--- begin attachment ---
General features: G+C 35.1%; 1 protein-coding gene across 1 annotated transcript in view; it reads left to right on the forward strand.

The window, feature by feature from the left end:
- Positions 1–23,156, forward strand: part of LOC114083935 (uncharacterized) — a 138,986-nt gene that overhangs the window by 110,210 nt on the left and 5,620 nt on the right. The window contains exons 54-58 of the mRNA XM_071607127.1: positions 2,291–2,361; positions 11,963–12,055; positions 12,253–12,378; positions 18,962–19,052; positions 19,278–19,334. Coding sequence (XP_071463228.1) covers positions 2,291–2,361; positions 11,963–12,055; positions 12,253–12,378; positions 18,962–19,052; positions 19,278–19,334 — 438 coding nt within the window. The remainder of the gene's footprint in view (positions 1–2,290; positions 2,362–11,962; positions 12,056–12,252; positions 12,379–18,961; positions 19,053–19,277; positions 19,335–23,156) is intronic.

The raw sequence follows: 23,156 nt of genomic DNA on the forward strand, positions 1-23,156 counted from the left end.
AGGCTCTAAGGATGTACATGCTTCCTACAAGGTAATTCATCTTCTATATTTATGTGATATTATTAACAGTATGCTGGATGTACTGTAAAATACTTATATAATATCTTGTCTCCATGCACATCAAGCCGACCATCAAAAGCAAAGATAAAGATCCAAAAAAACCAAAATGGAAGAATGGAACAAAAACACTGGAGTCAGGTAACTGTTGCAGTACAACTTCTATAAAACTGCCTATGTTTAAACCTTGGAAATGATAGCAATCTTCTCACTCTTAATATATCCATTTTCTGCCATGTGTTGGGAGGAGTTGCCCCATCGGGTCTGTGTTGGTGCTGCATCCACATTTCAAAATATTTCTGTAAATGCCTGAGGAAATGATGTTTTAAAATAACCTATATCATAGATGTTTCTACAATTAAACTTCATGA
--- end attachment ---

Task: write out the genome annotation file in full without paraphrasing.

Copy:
General features: G+C 35.1%; 1 protein-coding gene across 1 annotated transcript in view; it reads left to right on the forward strand.

The window, feature by feature from the left end:
- Positions 1–23,156, forward strand: part of LOC114083935 (uncharacterized) — a 138,986-nt gene that overhangs the window by 110,210 nt on the left and 5,620 nt on the right. The window contains exons 54-58 of the mRNA XM_071607127.1: positions 2,291–2,361; positions 11,963–12,055; positions 12,253–12,378; positions 18,962–19,052; positions 19,278–19,334. Coding sequence (XP_071463228.1) covers positions 2,291–2,361; positions 11,963–12,055; positions 12,253–12,378; positions 18,962–19,052; positions 19,278–19,334 — 438 coding nt within the window. The remainder of the gene's footprint in view (positions 1–2,290; positions 2,362–11,962; positions 12,056–12,252; positions 12,379–18,961; positions 19,053–19,277; positions 19,335–23,156) is intronic.

The raw sequence follows: 23,156 nt of genomic DNA on the forward strand, positions 1-23,156 counted from the left end.
AGGCTCTAAGGATGTACATGCTTCCTACAAGGTAATTCATCTTCTATATTTATGTGATATTATTAACAGTATGCTGGATGTACTGTAAAATACTTATATAATATCTTGTCTCCATGCACATCAAGCCGACCATCAAAAGCAAAGATAAAGATCCAAAAAAACCAAAATGGAAGAATGGAACAAAAACACTGGAGTCAGGTAACTGTTGCAGTACAACTTCTATAAAACTGCCTATGTTTAAACCTTGGAAATGATAGCAATCTTCTCACTCTTAATATATCCATTTTCTGCCATGTGTTGGGAGGAGTTGCCCCATCGGGTCTGTGTTGGTGCTGCATCCACATTTCAAAATATTTCTGTAAATGCCTGAGGAAATGATGTTTTAAAATAACCTATATCATAGATGTTTCTACAATTAAACTTCATGA